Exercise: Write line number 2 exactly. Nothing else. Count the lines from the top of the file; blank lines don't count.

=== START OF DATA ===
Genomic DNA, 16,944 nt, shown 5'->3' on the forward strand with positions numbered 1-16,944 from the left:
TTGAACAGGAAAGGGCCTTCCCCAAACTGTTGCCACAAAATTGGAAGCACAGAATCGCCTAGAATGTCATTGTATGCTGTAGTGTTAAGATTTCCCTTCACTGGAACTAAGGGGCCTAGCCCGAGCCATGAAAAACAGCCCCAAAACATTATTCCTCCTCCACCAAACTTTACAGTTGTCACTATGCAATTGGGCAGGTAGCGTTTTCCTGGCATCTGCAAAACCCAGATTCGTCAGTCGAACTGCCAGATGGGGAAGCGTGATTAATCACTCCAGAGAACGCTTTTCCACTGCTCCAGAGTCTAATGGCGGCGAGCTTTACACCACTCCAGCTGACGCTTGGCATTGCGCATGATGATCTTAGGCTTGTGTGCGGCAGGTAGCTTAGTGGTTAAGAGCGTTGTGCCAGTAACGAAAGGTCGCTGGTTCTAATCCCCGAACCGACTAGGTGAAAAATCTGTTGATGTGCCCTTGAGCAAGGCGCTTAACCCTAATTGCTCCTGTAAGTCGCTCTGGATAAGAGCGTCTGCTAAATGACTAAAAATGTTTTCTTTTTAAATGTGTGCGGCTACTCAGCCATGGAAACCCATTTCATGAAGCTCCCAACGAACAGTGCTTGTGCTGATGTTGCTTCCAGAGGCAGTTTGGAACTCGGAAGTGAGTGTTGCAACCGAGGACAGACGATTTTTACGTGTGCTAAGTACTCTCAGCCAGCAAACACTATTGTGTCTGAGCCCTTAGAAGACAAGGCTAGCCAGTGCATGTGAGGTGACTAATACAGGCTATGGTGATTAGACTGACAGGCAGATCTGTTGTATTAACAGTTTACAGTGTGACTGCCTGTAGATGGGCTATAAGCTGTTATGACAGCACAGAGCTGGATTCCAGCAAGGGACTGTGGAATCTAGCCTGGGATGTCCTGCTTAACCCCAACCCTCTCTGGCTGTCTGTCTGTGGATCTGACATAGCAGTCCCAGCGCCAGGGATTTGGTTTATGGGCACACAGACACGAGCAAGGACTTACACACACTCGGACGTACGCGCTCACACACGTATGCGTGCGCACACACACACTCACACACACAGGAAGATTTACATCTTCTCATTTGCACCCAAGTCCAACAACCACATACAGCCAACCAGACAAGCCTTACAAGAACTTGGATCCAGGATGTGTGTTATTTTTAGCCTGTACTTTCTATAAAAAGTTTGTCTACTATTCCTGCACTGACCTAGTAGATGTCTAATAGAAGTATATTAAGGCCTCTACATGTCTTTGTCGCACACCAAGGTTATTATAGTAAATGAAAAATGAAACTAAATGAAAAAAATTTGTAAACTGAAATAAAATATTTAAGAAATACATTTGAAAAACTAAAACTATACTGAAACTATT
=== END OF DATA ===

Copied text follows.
TTGAACAGGAAAGGGCCTTCCCCAAACTGTTGCCACAAAATTGGAAGCACAGAATCGCCTAGAATGTCATTGTATGCTGTAGTGTTAAGATTTCCCTTCACTGGAACTAAGGGGCCTAGCCCGAGCCATGAAAAACAGCCCCAAAACATTATTCCTCCTCCACCAAACTTTACAGTTGTCACTATGCAATTGGGCAGGTAGCGTTTTCCTGGCATCTGCAAAACCCAGATTCGTCAGTCGAACTGCCAGATGGGGAAGCGTGATTAATCACTCCAGAGAACGCTTTTCCACTGCTCCAGAGTCTAATGGCGGCGAGCTTTACACCACTCCAGCTGACGCTTGGCATTGCGCATGATGATCTTAGGCTTGTGTGCGGCAGGTAGCTTAGTGGTTAAGAGCGTTGTGCCAGTAACGAAAGGTCGCTGGTTCTAATCCCCGAACCGACTAGGTGAAAAATCTGTTGATGTGCCCTTGAGCAAGGCGCTTAACCCTAATTGCTCCTGTAAGTCGCTCTGGATAAGAGCGTCTGCTAAATGACTAAAAATGTTTTCTTTTTAAATGTGTGCGGCTACTCAGCCATGGAAACCCATTTCATGAAGCTCCCAACGAACAGTGCTTGTGCTGATGTTGCTTCCAGAGGCAGTTTGGAACTCGGAAGTGAGTGTTGCAACCGAGGACAGACGATTTTTACGTGTGCTAAGTACTCTCAGCCAGCAAACACTATTGTGTCTGAGCCCTTAGAAGACAAGGCTAGCCAGTGCATGTGAGGTGACTAATACAGGCTATGGTGATTAGACTGACAGGCAGATCTGTTGTATTAACAGTTTACAGTGTGACTGCCTGTAGATGGGCTATAAGCTGTTATGACAGCACAGAGCTGGATTCCAGCAAGGGACTGTGGAATCTAGCCTGGGATGTCCTGCTTAACCCCAACCCTCTCTGGCTGTCTGTCTGTGGATCTGACATAGCAGTCCCAGCGCCAGGGATTTGGTTTATGGGCACACAGACACGAGCAAGGACTTACACACACTCGGACGTACGCGCTCACACACGTATGCGTGCGCACACACACACTCACACACACAGGAAGATTTACATCTTCTCATTTGCACCCAAGTCCAACAACCACATACAGCCAACCAGACAAGCCTTACAAGAACTTGGATCCAGGATGTGTGTTATTTTTAGCCTGTACTTTCTATAAAAAGTTTGTCTACTATTCCTGCACTGACCTAGTAGATGTCTAATAGAAGTATATTAAGGCCTCTACATGTCTTTGTCGCACACCAAGGTTATTATAGTAAATGAAAAATGAAACTAAATGAAAAAAATTTGTAAACTGAAATAAAATATTTAAGAAATACATTTGAAAAACTAAAACTATACTGAAACTATT